A Manager’s Experience

We recently spoke with Mhairi Fraser who reflected on her experience when she was a manager of a staff member whose baby died whilst on maternity leave.

To put this into context, an estimated 3,000 babies are either stillborn or die in the first 28 days after birth. This is a statistic you’re never really prepared for, and when it happens to one of your team members, you’re thrust into unknown waters. You may wonder…how do I let people know and who do I tell first? You will probably ask, what’s my role?

Here are 5 big ‘dos’ from a manager who has been there:

1. Manage information flow, balance openness and privacy and prevent gossip

·       Tell everyone in your division/team the facts as quickly as possible - including those in the office, off site or on leave within 12 hours, through a carefully worded email.

·       Convene a meeting of the direct team that staff member was in within 24 hours and facilitate an open discussion.  

·       Visit your staffer within first few days.

·       Encourage a buddy system for your staffer, based on their friendship/affiliation and remind the buddies of the importance of confidentiality.

·       Circulate the funeral details, noting that it was for those who ‘wish to attend’

·       Have an open door policy for staff

·       Ensure any formal supervision provides a place for individual discussion if and when needed


2. Normalise grief and contain anxiety sufficiently for work to continue in the team

·       Use team meetings to keep everyone in the loop with opportunities for short discussion/questions to be answered.

·       Continue your team culture of fun, food, reflection and collaboration

·       When return to work planning commences, allow your team discussions to explore possible scenario's that may occur and how team members could respond. eg "What if someone is pregnant when staffer returns - should we play it down?" " Should I stop talking about my baby grandson?"; "What will we do when she walks through the door for the first time?". “How will I know if he wants to talk about it?” Note that these questions are relevant also when welcoming a colleague back who has lost a parent or other loved one.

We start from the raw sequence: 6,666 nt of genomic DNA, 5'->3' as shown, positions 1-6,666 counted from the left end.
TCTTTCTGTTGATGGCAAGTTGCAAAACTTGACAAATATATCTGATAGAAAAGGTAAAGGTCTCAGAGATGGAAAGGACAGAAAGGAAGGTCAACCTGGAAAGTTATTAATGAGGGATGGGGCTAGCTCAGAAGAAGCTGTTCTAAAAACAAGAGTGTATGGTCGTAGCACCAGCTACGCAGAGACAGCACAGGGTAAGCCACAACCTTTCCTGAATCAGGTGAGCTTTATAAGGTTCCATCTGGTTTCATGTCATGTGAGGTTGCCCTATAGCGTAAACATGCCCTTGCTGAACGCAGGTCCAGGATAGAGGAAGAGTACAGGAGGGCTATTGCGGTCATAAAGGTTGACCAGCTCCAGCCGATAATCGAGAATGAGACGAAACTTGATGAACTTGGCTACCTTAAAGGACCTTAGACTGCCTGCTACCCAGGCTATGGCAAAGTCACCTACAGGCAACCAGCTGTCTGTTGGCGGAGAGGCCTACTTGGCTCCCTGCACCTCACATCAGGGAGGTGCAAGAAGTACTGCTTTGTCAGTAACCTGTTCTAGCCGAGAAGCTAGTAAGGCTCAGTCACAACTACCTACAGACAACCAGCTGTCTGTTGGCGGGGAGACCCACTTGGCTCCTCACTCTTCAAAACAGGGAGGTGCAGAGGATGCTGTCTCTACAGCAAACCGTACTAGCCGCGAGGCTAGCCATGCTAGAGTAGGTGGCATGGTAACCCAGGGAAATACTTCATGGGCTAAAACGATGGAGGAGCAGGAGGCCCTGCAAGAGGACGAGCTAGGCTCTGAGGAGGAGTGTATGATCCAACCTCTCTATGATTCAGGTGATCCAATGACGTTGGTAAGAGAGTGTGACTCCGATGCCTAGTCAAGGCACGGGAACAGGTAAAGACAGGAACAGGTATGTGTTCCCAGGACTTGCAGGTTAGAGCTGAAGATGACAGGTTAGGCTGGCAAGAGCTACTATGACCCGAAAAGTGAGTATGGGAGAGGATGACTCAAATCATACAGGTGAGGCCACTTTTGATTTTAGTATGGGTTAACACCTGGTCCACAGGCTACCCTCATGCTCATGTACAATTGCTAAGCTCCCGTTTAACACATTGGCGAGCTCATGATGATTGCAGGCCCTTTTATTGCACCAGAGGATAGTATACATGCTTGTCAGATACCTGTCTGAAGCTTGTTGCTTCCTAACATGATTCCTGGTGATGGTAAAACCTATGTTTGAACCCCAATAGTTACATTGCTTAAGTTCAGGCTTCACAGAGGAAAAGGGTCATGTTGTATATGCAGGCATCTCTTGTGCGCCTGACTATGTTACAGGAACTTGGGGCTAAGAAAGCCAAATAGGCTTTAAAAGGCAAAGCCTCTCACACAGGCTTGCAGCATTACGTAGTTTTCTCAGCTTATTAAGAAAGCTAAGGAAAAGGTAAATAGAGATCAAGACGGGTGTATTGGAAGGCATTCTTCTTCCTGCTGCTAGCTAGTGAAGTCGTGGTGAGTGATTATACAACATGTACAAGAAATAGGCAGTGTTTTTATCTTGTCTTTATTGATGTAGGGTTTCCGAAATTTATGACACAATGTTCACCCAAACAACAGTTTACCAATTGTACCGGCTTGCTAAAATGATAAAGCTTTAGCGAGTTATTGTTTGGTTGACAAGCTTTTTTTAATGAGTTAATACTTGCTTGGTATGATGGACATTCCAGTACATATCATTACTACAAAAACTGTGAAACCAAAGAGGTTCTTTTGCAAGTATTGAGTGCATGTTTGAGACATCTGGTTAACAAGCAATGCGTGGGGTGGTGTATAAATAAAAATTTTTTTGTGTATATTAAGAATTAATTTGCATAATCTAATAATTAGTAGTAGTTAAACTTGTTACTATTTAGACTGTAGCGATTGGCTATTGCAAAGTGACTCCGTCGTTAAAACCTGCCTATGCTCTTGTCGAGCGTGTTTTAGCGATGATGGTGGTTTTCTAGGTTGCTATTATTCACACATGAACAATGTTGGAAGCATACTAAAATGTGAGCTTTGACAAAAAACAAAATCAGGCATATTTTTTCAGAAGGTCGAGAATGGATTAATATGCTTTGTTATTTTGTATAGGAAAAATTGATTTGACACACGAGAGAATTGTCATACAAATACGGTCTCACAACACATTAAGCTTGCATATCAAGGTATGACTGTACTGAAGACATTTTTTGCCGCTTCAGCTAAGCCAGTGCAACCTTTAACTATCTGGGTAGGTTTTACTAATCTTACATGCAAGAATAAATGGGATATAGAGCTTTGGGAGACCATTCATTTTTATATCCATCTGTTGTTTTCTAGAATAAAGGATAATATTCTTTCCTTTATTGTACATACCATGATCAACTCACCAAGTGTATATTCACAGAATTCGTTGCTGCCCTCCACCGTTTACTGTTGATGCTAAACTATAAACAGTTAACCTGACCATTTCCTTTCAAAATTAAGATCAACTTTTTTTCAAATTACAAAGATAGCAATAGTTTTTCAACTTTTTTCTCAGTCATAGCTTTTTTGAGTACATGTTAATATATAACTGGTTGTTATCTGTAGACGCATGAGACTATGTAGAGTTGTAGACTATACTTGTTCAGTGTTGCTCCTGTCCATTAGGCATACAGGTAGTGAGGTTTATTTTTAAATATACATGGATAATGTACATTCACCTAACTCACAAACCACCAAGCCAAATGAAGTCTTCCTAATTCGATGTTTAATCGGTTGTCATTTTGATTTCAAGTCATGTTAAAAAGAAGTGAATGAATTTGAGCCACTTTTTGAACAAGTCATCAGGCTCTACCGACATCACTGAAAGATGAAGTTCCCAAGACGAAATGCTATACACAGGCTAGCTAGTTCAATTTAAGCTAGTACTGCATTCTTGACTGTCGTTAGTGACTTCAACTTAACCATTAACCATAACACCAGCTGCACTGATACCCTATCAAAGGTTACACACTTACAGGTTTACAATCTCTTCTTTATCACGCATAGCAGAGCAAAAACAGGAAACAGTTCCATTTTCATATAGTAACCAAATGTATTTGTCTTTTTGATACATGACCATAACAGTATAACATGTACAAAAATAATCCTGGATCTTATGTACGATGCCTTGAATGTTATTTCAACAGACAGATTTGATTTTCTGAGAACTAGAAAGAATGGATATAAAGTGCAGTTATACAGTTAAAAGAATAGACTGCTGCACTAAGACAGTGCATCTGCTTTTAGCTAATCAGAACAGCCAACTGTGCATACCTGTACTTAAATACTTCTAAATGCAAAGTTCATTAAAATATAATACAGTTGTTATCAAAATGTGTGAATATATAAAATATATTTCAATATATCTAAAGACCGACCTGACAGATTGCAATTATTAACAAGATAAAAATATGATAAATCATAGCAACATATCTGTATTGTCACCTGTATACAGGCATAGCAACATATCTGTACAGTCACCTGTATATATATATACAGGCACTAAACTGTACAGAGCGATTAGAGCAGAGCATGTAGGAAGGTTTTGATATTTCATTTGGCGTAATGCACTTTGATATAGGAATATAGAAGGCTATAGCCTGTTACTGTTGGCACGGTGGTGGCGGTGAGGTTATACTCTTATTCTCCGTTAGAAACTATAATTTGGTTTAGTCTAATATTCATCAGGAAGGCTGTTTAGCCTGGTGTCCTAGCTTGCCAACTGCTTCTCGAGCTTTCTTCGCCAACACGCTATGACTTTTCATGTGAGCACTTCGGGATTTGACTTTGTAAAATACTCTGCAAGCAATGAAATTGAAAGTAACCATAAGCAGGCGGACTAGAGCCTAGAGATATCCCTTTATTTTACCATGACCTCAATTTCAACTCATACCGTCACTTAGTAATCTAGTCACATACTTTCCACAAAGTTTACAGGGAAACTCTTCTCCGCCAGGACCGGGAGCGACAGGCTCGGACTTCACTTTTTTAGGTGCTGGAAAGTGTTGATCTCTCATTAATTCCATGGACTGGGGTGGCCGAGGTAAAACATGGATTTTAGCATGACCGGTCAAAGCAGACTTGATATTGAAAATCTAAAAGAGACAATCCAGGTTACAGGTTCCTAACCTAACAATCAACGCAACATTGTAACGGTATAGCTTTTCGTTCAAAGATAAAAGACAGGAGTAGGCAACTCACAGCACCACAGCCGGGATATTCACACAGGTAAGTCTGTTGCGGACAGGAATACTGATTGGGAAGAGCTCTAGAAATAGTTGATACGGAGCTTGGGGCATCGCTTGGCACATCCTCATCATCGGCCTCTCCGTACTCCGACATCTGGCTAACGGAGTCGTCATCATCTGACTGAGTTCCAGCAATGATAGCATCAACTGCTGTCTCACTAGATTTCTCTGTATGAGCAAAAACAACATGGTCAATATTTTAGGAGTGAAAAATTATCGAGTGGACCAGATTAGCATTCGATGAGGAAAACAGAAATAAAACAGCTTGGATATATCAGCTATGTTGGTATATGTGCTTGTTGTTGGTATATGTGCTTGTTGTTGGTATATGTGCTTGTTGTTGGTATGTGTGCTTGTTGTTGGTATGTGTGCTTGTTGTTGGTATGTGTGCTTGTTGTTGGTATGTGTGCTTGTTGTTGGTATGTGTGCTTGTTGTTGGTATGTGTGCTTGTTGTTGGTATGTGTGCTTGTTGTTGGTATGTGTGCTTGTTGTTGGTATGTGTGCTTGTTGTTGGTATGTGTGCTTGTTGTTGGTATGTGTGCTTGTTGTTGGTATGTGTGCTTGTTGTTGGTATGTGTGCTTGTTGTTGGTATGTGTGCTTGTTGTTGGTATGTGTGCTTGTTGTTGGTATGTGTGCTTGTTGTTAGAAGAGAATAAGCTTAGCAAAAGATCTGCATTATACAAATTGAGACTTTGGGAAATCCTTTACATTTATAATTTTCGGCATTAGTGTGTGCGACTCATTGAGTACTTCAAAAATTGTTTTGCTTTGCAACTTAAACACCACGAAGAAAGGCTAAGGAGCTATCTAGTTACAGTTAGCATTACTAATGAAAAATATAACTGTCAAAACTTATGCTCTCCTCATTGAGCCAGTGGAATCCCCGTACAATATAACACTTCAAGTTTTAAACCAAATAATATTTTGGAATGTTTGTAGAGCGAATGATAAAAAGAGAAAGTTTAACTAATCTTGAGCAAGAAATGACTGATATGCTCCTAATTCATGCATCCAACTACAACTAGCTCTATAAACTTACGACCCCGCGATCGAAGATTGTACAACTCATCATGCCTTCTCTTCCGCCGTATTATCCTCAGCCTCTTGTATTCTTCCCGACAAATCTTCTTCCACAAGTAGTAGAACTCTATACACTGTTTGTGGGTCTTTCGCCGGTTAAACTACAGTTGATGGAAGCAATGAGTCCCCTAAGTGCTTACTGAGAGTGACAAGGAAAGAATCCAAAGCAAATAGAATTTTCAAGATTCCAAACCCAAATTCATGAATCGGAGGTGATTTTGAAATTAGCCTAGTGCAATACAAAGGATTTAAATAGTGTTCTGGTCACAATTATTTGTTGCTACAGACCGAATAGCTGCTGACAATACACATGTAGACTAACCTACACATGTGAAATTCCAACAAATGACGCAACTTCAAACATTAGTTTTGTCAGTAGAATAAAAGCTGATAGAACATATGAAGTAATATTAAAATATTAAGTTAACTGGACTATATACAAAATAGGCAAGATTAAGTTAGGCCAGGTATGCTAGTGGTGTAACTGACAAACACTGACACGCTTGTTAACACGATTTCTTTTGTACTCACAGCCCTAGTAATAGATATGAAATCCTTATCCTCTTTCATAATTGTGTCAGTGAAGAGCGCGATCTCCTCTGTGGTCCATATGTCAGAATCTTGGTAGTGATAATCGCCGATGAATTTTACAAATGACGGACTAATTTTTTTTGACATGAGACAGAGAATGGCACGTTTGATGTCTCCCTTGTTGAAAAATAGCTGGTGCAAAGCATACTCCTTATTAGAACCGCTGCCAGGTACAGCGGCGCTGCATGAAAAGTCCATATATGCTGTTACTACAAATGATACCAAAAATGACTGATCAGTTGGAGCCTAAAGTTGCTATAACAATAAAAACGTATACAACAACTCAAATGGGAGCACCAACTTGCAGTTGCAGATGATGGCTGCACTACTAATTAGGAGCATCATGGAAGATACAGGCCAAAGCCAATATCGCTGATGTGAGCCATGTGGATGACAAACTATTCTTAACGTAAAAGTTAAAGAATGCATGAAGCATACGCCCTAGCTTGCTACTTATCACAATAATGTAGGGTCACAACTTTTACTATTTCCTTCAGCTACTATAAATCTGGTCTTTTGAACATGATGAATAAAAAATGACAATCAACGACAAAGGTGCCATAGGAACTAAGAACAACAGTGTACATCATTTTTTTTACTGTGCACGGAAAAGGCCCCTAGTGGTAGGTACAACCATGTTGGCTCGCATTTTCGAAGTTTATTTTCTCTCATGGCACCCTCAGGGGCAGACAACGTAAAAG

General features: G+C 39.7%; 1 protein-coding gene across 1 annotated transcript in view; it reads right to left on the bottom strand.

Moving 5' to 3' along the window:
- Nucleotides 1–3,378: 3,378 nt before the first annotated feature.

3. Work with staffer and the team on a realistic return to work plan

·       Remember to manage up – consider budget, redeployment, phased return, anticipating disruptions, negotiating impacts with affected staff

·       If maternity leave was taken, organise a visit in the office before the return date to "break the ice"

·       Supervision plan for first three months

·       Direct team meet the day before return to work to prepare for staff return, discuss possible reactivation of earlier concerns/conversations around grief or discomfort.

4. Facilitate a return to duties within 6 months and set realistic expectations

·       Identify milestones to transition staffer from part time back to full time work

·       Negotiate increased responsibilities at each milestone

·       Provide additional supervision sessions as required

·       Gradual phasing out of formal buddy support in consultation with staffer and buddies

·       Maintain open discussion and normalising " hiccups" with team when issues arose.

5. You need to get some support too.

·       Seek out support/supervision from your manager

·       Recognise how your own life experiences or professional learning’s enable you to be open to the situation rather than fearful.

·       Lead your team in an open and transparent way, facilitating collective support

·       Maintain the role boundary as manager rather than friend as this will provide clarity.

·       Keep the end in mind will help you to stay focused.

We thank Mhairi for her reflections now and her brave leadership back then. As she said:  “Taking this journey together is pretty special, but it’s not magic. It is the result of good leadership and making the space for people to be truly themselves”



Share this post